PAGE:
Meat Consumption Does Not Explain Differences in Household Food Carbon Footprints in Japan

Keiichiro Kanemoto*, Daniel Moran, Yosuke Shigetomi, Christian Reynolds, Yasushi Kondo

*Corresponding author for this work

Research output: Contribution to journalArticlepeer-review

26 Citations (Scopus)


Many studies, including the EAT-Lancet Commission report, have argued that changing diets—in particular, shifting away from beef in favor of white meat and vegetables—can substantially reduce household carbon footprints (CFs). This argument implies that households with high CFs consume more meat than low-CF households. An observation of diet and CF across 60,000 households in Japan, a nation whose diet and demographics are in many ways globally indicative, does not support this. Meat consumption only weakly explains the difference between high- and low-CF households and is not localized to any particularly easily targeted group. We find that while nearly all households can reduce their CF by eating less meat, higher-CF households are not distinguished by excessive meat consumption relative to other households but rather have higher household CF intensity because of elevated consumption in other areas including restaurants, confectionery, and alcohol.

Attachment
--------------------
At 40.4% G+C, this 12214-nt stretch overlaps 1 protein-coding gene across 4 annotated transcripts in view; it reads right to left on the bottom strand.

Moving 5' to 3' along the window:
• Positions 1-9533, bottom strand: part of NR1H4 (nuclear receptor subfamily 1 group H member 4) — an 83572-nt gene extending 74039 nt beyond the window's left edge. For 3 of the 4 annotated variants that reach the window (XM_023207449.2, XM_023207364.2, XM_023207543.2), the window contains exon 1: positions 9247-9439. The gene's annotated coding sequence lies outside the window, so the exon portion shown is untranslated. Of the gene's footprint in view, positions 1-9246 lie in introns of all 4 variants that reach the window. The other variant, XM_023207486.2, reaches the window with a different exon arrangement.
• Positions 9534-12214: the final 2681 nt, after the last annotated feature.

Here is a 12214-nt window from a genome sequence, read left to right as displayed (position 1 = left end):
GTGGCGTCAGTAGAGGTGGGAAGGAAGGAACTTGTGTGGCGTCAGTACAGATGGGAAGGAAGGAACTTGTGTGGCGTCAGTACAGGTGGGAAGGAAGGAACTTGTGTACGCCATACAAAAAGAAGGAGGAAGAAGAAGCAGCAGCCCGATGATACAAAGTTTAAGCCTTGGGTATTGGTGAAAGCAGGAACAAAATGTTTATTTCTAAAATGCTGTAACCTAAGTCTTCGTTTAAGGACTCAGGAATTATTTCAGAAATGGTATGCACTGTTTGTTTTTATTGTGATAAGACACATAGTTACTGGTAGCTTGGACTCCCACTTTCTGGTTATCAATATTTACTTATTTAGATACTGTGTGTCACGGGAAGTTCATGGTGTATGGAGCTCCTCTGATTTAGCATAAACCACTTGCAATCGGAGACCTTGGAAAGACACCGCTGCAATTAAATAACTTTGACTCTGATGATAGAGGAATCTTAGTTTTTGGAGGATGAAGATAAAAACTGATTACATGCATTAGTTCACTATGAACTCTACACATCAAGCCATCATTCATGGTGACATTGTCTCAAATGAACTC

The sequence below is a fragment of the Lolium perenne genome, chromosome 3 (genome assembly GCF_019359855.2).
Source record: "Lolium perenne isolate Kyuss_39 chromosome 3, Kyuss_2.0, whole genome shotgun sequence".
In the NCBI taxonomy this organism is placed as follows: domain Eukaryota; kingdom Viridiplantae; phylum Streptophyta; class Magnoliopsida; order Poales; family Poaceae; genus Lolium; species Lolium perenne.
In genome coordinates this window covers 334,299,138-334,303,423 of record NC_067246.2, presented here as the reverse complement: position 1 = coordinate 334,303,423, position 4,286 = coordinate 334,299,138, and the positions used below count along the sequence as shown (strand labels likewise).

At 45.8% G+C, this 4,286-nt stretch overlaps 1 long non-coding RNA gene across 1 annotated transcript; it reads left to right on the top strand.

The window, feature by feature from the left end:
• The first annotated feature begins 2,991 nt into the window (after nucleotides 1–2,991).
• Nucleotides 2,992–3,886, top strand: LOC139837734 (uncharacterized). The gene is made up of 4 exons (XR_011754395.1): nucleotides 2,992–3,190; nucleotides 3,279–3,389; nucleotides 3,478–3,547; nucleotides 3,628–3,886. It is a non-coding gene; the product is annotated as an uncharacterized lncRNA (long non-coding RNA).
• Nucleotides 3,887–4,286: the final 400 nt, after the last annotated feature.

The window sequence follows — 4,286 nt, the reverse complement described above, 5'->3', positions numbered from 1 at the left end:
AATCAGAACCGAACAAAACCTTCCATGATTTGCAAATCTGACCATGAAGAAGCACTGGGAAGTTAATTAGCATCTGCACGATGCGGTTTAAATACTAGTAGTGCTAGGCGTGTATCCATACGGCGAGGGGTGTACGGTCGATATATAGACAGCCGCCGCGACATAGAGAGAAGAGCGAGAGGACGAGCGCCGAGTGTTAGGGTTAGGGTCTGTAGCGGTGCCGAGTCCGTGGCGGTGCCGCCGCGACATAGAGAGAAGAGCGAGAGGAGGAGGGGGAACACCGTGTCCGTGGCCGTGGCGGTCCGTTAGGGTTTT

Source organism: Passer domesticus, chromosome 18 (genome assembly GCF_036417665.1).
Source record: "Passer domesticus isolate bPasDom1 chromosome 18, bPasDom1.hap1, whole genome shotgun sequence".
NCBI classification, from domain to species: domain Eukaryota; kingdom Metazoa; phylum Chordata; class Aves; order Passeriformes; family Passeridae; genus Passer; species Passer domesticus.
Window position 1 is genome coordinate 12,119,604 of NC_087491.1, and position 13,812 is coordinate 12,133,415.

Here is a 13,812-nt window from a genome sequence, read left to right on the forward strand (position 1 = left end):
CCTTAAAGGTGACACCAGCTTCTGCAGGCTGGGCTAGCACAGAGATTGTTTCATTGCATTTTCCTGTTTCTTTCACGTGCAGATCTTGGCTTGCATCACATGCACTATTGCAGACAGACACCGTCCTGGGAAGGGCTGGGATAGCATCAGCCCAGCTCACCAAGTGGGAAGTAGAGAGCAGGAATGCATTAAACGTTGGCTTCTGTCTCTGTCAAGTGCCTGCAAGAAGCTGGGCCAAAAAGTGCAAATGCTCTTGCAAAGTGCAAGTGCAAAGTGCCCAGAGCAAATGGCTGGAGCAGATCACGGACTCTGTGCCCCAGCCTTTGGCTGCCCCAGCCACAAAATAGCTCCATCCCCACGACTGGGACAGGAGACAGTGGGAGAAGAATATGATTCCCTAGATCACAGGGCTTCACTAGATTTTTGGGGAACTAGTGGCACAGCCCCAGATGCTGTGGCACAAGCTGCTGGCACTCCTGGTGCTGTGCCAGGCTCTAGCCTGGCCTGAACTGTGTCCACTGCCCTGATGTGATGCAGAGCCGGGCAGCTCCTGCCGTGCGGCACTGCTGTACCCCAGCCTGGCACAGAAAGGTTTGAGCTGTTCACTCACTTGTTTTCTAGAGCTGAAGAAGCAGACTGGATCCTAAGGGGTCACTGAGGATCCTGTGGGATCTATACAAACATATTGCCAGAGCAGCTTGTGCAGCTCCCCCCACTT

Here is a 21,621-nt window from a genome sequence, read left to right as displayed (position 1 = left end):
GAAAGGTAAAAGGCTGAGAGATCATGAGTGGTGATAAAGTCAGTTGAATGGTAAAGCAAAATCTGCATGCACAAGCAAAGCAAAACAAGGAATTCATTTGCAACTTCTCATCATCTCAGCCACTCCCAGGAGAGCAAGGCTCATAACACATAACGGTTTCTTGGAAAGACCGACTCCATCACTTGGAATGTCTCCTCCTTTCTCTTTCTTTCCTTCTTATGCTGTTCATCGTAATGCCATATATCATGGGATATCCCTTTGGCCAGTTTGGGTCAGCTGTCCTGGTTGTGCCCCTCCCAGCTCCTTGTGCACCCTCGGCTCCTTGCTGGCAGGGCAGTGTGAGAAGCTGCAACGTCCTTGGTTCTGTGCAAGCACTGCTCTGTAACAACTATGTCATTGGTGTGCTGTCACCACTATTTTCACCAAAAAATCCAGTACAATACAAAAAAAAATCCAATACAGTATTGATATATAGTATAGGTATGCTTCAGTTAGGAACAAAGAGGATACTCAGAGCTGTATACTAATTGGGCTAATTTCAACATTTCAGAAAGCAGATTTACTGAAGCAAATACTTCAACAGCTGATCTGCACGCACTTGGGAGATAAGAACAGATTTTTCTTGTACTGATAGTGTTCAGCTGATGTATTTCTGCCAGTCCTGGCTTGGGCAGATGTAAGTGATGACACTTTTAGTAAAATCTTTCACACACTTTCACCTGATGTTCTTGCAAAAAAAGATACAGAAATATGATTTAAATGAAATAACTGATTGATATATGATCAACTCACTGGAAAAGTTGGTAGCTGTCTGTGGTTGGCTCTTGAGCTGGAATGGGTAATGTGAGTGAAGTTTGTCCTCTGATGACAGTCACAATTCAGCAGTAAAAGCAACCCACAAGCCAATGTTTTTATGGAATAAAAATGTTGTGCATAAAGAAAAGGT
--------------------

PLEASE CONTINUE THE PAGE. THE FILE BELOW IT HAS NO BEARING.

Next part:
Original languageEnglish
Pages (from-to)464-471
Number of pages8
JournalOne Earth
Issue number4
Publication statusPublished - 2019 Dec 20


  • carbon footprint
  • diet
  • food

ASJC Scopus subject areas

  • Environmental Science(all)
  • Earth and Planetary Sciences (miscellaneous)


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